Saturday, 27 December 2014

Bad Day at Black Crag

Chris Bonington on Black Crag classic 'Prana'.Photo-Mountain Heritage

Black Crag, Borrowdale, at 4 o’clock on Saturday looks like market day in the high street. Brightly coloured groups gathered on ledges, at the top, eating and drinking at the crag-foot. Heaps of gear lie around among the birches. A mesh of ropes, green and purple, yellow and red, connects the stances. The sun reaches Troutdale Pinnacle around 2 o’clock, and a nearly freezing wind has driven everyone off the saturnine east-facing steeps of Goat across the dale - ourselves included, only we have been doing the Peeler while they have been doing things like Bitter Oasis and Alone in Space. 

We know this because they wear track-suit bottoms with twin white stripes and of course no helmets. On the whole crag only two helmets - ours. On the sheer left wall, where Grand Alliance, Vertigo, and Prana thread upwards from one invisible mini-hold to another, it looks like a gymkhana. Leggy athletes in T-shirts are spreadeagled all over it. As we start up the tortuous rearing corner systems of the Pinnacle face, aiming at Mortician, a handsome lad with a curly moustache, like an Edwardian advertisement for  liver pills, is fiddling in a wire or two to protect the crux of Grand Alliance. He’s been there a while. By the time I’ve led up the scratched slab and steep corner and taken a stance on a quaking mass of earth which supports three rowan saplings, he’s still there as I tie on, a shout of “Below!” echoes from above. 

I look up and see yellow and ochre rocks blossoming in the sunshine like fireworks. They spin past and I look down to see my mate, Neil, crouching with his hands on top of his head. luckily they miss him, and the dog and the flask. No sooner has Neil’s orange helmet surfaced below me than two track-suits start up the slabs towards us, soloing with ropes on shoulders, as track-suits will. Neil sets about ‘entering an obvious cleaned corner with difficulty’ , places a wire and rests, finds a high hidden hold, which also takes a wire, and rests again. Over on the left wall, Curly Moustache is crucified just below his crux, poised to move but doing nothing - that is, waiting for the adrenalin to flow. A pair to his right, talkative after finishing Prana in good style, are abbing volubly and leisurely past him, crossing his ropes, and are sharply advised to get on with it by Curly’s mates down beside the yew tree.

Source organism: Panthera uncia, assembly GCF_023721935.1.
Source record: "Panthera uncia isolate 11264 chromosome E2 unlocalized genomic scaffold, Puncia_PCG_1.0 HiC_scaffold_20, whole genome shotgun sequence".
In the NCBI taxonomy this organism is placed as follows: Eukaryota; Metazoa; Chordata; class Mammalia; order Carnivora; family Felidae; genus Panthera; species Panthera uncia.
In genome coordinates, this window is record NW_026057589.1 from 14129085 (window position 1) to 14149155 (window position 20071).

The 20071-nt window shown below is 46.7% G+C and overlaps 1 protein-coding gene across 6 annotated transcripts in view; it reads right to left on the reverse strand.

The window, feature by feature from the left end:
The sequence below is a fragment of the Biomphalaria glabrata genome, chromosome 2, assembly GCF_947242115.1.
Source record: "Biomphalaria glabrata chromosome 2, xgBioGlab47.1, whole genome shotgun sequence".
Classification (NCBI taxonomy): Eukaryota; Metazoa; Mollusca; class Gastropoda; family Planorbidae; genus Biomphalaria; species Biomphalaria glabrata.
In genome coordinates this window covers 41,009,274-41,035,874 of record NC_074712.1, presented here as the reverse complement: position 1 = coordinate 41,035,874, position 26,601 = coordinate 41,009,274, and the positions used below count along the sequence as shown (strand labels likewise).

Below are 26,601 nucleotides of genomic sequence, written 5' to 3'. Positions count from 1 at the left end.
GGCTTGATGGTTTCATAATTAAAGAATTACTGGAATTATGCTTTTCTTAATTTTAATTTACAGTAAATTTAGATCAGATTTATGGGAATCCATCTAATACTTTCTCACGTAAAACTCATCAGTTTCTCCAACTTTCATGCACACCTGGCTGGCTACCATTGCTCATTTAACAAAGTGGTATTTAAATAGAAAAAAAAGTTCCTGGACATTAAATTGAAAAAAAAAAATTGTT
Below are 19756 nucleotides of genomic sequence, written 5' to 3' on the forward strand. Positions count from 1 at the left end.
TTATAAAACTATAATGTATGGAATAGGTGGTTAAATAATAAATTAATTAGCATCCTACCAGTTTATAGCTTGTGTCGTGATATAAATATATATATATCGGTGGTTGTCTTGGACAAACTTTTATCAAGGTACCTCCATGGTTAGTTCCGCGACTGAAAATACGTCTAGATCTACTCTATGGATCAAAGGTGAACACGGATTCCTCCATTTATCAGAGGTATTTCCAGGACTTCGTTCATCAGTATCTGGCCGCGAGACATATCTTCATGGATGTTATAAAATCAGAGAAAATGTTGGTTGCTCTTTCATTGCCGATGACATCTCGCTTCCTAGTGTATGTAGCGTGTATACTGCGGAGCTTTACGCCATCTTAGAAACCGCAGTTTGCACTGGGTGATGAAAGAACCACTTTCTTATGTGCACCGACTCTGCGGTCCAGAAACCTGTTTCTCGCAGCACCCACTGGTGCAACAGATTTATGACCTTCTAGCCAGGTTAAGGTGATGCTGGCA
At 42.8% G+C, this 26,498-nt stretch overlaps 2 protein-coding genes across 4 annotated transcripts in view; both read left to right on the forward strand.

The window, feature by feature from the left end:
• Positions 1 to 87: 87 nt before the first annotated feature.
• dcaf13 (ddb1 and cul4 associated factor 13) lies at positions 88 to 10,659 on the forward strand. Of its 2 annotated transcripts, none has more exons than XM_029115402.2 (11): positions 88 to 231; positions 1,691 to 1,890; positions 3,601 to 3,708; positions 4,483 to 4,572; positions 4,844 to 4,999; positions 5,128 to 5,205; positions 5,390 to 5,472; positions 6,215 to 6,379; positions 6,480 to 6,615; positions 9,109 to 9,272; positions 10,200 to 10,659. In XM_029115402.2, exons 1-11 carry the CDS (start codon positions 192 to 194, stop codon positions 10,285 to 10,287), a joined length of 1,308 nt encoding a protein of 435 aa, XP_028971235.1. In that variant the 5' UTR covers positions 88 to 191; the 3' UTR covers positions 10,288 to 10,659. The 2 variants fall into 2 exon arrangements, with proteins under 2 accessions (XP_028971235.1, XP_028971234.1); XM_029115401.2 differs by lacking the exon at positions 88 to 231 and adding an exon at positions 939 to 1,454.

The Track-suits have reached us. They too are aiming at Mortician and we decide to let them past since we’re taking quite a while to enter the cleaned corner with difficulty. So do they. The leader (long black hair) clips into our runners in a devious way (he carries five wires on one krab), to the accompaniment of derisive ‘advice’ from his mate.....

“ What are you doing that for... Don’t you think you’ve got it twisted?”

Soon the rock bristles with gear like a bull’s shoulder full of banderillas just before the kill. Black-hair yo-yo’s for a while. Then, stung by frustration and more advice, he muscles up on the good hold and makes it into the corner, where he rests for a long time, breathing heavily like a torrid sequence in a blue movie. Chalk floats downwards.

The 140 feet above him will clearly take ages and we decide to deflect into Obituary Grooves instead. Presently Neil is calling down for yet another hearing of the book, as though its stuff about “Climb the groove above a little way” and “Go up and out to the right” will presently match the vertical maze in which he finds himself. I shout up to the pair who showered us with rock, but they are on a new route - extreme, no doubt, since the leader has been impaled on the same overhang for nearly an hour - and they can’t guide us.

Neil pokes about for protection and I chat with Track-suit Two. He’s thirsting to do Grand Alliance and is enviously watching his mates, Curly and company, disporting themselves on the wall. Curly moves delicately up.

His right leg shakes. His fingers reach, lodge, his leg steadies, he makes the move and then heads, still charily, for the sunlit beard of Heather at the top. As he ties on up there, Track-suit Two jeers pleasantly:

 “I liked your shakes,” and Curly calls back: “Nearly lost it there. I went for this better hold and it was really rounded. I was twenty feet above me wires and I thought I’d lost it. But I got control again and it was all right.”